Re: [PATCH 1/1] Fix: trace sched switch start/stop racy updates
From: Thomas Gleixner
Date: Fri Aug 16 2019 - 16:49:22 EST
On Fri, 16 Aug 2019, Joel Fernandes wrote:
> On Fri, Aug 16, 2019 at 3:19 PM Alan Stern <stern@xxxxxxxxxxxxxxxxxxx> wrote:
> > On Fri, 16 Aug 2019, Mathieu Desnoyers wrote:
> > > If you choose not to use READ_ONCE(), then the "load tearing" issue can
> > > cause similar spurious 1 -> 0 -> 1 transitions near 16-bit counter
> > > overflow as described above. The "Invented load" also becomes an issue,
> > > because the compiler could use the loaded value for a branch, and re-load
> > > that value between two branches which are expected to use the same value,
> > > effectively generating a corrupted state.
> > >
> > > I think we need a statement about whether READ_ONCE/WRITE_ONCE should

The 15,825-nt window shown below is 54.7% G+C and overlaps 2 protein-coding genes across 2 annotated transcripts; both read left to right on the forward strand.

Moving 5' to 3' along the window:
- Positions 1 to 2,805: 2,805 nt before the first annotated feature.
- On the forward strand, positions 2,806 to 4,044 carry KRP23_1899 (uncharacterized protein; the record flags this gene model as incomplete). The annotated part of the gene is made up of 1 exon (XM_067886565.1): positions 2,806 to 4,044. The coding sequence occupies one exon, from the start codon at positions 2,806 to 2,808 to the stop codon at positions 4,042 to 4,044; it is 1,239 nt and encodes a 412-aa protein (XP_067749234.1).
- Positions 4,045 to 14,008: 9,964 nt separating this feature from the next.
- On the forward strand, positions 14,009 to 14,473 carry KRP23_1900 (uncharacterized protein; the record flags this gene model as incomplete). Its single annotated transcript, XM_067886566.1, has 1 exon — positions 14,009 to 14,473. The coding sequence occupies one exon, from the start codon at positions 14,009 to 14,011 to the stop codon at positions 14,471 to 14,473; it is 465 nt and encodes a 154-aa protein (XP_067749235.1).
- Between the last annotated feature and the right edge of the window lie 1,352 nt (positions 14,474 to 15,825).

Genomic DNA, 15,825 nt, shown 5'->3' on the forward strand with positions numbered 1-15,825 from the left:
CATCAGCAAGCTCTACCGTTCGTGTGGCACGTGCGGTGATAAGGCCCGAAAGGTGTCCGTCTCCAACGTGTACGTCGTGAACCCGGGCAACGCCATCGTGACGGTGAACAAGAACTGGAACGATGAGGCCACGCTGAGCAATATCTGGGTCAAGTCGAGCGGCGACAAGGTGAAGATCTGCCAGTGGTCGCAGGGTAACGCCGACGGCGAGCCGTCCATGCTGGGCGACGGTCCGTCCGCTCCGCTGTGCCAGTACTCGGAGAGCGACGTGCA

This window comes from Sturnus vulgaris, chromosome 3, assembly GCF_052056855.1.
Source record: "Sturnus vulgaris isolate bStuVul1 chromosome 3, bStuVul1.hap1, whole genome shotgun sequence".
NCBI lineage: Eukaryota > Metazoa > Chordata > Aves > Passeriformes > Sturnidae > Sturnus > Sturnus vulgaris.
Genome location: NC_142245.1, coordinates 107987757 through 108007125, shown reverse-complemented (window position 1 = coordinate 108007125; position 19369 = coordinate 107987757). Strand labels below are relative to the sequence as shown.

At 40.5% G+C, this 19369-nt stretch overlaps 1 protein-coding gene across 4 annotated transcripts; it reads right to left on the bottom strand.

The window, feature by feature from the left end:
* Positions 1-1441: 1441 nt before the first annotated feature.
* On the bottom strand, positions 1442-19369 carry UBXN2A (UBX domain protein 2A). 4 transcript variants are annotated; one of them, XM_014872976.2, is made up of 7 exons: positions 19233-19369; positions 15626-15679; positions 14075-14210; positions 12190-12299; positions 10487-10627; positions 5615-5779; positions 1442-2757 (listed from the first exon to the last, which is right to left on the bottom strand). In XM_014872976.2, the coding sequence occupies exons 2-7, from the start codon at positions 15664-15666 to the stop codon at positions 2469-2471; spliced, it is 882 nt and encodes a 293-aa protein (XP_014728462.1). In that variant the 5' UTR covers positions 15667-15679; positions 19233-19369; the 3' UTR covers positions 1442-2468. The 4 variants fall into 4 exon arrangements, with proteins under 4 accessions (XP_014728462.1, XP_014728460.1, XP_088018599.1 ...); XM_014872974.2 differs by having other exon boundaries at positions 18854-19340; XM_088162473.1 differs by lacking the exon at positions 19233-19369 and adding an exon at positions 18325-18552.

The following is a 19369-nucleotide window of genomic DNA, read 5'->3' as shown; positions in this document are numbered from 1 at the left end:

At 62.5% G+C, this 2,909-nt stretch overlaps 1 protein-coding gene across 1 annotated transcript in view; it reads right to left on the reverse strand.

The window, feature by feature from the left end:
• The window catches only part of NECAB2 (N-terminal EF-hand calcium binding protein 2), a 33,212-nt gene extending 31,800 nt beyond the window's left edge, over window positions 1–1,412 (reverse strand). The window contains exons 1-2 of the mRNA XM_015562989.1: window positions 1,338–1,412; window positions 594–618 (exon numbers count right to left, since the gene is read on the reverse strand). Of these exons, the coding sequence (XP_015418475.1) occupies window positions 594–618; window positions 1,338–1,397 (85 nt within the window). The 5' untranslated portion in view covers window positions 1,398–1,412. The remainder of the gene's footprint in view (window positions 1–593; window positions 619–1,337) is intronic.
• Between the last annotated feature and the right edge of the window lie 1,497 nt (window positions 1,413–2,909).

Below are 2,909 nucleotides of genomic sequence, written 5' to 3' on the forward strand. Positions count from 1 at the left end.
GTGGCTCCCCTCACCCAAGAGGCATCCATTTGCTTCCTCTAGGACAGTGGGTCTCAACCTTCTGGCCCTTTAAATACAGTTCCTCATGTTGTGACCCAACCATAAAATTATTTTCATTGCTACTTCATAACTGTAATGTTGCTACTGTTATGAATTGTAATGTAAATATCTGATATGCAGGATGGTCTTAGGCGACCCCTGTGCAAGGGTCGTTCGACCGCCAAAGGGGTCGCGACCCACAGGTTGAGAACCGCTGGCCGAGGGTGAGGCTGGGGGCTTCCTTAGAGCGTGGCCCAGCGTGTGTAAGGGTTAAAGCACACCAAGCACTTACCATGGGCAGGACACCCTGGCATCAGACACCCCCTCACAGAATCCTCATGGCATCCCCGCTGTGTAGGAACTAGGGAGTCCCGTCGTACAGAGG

> > > be used in this kind of situation, or if we are fine dealing with the
> > > awkward compiler side-effects when they will occur.
> > The only real downside (apart from readability) of READ_ONCE and
> > WRITE_ONCE is that they prevent the compiler from optimizing accesses
> > to the location being read or written. But if you're just doing a
> > single access in each place, not multiple accesses, then there's
> > nothing to optimize anyway. So there's no real reason not to use
> > READ_ONCE or WRITE_ONCE.
> I am also more on the side of using *_ONCE. To me, by principal, I
> would be willing to convert any concurrent plain access using _ONCE,
> just so we don't have to worry about it now or in the future and also
> documents the access.
By that argumentation we need to plaster half of the kernel with _ONCE()
and I'm so not looking forward to the insane amount of script kiddies
patches to do that.
Can we finally put a foot down and tell compiler and standard committee
people to stop this insanity?